Beijing’s global trade scheme faces challenges from capital control, regional competition
Profits remain little changed for companies exposed to China’s ‘Belt and Road Initiative’ in the last three years
Despite the fanfare, companies with exposure to China’s “Belt and Road Initiative” have seen little change in their earnings in the three years since the ambitious global trade strategy was first introduced by President Xi Jinping.
A carefully controlled capital account, the lack of an investment track record, and competition from initiatives in Japan and India are all potential obstacles to successfully monetising the project, analysts say.
Goldman Sachs has picked 230 stocks likely to benefit from Beijing’s trade development scheme, 197 of them mainland-listed, known as A shares, and 33 traded offshore. Of these so-called “B&R beneficiaries”, the A shares have performed better, yielding almost 170 per cent in absolute returns since September 2013. That’s well ahead of the aggregate A-share market growth of just 22 per cent in the same period.
However, valuation expansion has been the primary driver of movement in the stocks’ prices. Profits have barely changed in the past three years, except for companies engaged in materials and utilities, “which are more impacted by domestic policy (supply curtailment) and growth dynamics than the demand from B&R projects”, Goldman Sachs analysts wrote in a note issued on Thursday.
They pointed out that the nexus of yuan weakness, falling foreign exchange reserves, and strict capital controls remains one of the risk factors that could slow the project’s progress and limit its upside in the foreseeable future.
“The internationalisation of yuan and foreign exchange (FX) reserves diversification (and optimisation) are important macro propellants for B&R developments,” the note said.
The Chinese currency has been under pressure against the US dollar, falling 13 per cent since September 2013, while FX reserves have dropped by US$1.0 trillion since their peak in 2014 to around US$3 trillion.
Against that backdrop, “stringent administrative measures are still in place to curb capital outflows. These suggest to us that the funding conditions and policy support for Chinese corporates that look to invest overseas could be less favourable than they were when the yuan was on a steady strengthening path and capital inflows were strong,” the note said.
Besides yuan and the related capital account control, the investment bank’s analysts also include project execution challenges, regional political uncertainties, and economic returns as negative factors.
Analysts with Bank of America Merrill Lynch said the identifiable projects under the belt and road strategy “so far are limited in scale”.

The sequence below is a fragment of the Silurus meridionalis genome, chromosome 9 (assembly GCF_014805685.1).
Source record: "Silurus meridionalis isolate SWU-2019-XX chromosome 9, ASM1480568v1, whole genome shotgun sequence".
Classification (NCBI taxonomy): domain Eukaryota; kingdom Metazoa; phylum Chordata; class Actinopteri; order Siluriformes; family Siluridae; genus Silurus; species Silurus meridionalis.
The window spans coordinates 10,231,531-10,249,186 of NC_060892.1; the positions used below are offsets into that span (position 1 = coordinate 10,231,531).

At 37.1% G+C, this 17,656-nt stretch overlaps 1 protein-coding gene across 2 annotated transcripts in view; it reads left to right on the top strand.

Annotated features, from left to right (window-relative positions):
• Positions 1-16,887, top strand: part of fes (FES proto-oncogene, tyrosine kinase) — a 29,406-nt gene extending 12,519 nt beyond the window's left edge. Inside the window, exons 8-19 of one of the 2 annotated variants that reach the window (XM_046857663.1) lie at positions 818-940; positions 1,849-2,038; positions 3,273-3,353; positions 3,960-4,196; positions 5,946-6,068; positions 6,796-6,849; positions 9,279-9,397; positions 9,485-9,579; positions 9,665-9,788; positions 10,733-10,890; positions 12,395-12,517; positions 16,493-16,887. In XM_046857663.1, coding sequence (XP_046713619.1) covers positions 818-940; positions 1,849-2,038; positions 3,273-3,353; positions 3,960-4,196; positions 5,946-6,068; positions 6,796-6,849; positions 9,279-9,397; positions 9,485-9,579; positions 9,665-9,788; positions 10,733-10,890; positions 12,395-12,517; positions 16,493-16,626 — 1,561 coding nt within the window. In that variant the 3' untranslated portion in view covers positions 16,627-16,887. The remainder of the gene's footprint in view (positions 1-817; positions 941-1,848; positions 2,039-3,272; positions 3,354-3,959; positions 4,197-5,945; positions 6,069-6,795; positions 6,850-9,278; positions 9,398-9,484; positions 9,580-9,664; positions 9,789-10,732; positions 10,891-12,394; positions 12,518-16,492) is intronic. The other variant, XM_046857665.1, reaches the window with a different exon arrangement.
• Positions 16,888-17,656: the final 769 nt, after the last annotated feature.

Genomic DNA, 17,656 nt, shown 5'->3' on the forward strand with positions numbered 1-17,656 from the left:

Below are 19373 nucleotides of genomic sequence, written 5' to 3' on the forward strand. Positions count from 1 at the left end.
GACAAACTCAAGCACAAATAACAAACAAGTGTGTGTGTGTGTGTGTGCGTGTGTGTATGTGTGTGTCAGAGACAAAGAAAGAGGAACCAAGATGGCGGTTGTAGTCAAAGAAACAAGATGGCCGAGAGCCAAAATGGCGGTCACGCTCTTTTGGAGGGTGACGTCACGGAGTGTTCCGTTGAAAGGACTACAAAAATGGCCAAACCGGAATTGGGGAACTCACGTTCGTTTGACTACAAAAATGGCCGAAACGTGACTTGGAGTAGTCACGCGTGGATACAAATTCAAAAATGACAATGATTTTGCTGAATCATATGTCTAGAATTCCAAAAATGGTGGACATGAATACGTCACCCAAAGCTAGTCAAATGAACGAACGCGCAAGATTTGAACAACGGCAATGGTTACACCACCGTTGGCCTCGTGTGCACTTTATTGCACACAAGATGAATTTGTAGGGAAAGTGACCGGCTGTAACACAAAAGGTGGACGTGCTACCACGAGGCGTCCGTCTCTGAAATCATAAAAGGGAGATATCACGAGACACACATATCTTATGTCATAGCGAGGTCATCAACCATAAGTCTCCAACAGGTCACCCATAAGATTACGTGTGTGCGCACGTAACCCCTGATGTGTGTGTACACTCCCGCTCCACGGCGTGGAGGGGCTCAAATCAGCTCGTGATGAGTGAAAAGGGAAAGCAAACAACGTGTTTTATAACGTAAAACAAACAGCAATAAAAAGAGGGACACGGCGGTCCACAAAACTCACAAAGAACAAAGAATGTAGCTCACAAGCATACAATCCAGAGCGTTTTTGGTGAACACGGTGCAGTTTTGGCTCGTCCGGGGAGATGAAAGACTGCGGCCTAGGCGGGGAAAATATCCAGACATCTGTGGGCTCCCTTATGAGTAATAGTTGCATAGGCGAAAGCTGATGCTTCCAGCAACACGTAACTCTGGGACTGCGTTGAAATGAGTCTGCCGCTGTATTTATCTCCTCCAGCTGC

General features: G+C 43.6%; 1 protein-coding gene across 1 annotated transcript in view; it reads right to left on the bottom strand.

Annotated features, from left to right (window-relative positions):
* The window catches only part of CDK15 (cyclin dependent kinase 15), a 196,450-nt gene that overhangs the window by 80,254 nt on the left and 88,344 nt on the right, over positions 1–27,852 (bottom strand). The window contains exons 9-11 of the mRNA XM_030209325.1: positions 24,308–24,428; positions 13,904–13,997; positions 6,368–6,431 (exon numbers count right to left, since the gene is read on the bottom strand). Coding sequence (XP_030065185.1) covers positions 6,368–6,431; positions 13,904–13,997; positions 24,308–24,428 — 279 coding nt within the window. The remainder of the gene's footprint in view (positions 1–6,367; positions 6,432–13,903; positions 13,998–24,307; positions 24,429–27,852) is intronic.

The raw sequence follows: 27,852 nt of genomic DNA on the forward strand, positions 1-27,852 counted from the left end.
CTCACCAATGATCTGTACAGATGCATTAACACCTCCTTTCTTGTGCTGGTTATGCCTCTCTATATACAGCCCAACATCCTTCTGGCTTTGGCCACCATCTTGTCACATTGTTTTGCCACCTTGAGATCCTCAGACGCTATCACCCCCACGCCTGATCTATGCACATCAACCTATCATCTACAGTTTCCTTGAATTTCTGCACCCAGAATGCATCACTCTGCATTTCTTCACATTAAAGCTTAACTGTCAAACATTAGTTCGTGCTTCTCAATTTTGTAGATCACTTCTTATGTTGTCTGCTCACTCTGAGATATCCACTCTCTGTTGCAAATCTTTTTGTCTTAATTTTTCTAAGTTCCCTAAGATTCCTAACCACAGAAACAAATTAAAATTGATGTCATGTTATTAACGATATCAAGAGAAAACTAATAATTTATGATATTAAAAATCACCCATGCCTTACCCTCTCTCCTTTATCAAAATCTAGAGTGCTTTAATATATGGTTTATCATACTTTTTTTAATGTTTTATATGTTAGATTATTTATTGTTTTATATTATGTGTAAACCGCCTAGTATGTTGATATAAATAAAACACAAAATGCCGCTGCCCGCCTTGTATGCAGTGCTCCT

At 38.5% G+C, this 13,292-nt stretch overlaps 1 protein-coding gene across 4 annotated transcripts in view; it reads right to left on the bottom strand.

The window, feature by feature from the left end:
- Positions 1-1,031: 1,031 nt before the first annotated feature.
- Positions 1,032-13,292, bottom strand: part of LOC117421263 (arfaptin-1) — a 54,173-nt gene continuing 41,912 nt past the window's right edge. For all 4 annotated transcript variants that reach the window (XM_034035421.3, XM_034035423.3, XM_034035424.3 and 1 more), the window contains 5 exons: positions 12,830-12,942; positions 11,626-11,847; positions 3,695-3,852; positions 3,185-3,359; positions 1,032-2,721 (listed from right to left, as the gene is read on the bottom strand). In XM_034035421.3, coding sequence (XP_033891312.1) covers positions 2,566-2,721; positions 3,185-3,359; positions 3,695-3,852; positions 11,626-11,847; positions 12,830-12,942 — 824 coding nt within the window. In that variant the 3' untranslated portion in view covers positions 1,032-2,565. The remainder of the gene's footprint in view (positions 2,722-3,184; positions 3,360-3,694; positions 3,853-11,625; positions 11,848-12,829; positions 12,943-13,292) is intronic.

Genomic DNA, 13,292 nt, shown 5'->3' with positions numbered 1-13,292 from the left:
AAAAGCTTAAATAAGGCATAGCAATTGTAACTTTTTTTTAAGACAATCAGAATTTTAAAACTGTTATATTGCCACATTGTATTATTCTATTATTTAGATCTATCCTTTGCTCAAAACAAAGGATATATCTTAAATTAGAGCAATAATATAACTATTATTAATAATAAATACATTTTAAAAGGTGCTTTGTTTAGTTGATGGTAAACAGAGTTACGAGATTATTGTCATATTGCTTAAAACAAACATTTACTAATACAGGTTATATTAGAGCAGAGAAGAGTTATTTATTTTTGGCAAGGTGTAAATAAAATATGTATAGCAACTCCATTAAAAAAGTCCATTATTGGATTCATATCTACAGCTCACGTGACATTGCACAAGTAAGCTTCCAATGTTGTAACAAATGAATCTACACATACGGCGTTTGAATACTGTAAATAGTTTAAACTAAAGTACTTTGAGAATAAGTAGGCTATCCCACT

They also highlighted funding constraints as a main factor that hinders fast expansion.
Based on their research, Beijing-led Asian Infrastructure Investment Bank (AIIB) has granted only US$1.7 billion in loans to belt and road projects since January 2016, while the Silk Road Fund has invested only US$4 billion since December 2014. And two-way trade between China and the countries covered by the scheme rose by a negligible 0.6 per cent last year, compared with 25 per cent in 2015.
“We do not expect B&R opportunities to become meaningful over the next few years for China, other than perhaps in very few selected sectors like railway equipment,” the BofA Merrill Lynch analysts wrote in a research note issued on Monday. “We believe that, for investment demand, investors should focus on domestic stimulus policy which is far more influential on sectors including resources, materials, machinery and contractors.”
Another aspect of uncertainty for belt and road companies is the competitive response to China’s policy, particularly from India and Japan, said Mark Tinker, head of AXA IM Framlington Equities Asia.
“India did not attend the [Belt and Road] summit and has long had disagreements with China about its involvement in Pakistan and the ongoing dispute over Kashmir. The Pakistan Economic Corridor is one of the faster moving aspects of the B&R strategy and the Chinese show little sign of slowing down as a result of Indian protests,” he wrote in a note on Tuesday.
“What is interesting therefore are the initiatives from Japan and India to develop similar infrastructure projects elsewhere in the region in order to compete with China. Opening up ports in Sri Lanka or Iran, for example, might be seen as a competitive response from India and Japan, but regardless will help increase trade.”
For equity investment, Goldman Sachs has picked eight buy-rated companies that investors could monetise: Shanghai-listed Baoshan Iron & Steel and Sany Heavy Industrials; and Hong Kong-listed China Railway Signal & Communication Corp, China State Construction International, China Communications Construction, China Merchants Port, COSCO Shipping Ports and Lonking Holdings.
Emerging economies across Asia will need to invest as much as US$26 trillion in building everything from transport networks to clean water systems through to 2030 to maintain growth, eradicate poverty and offset climate change, according to a report by Asia Development Bank in February.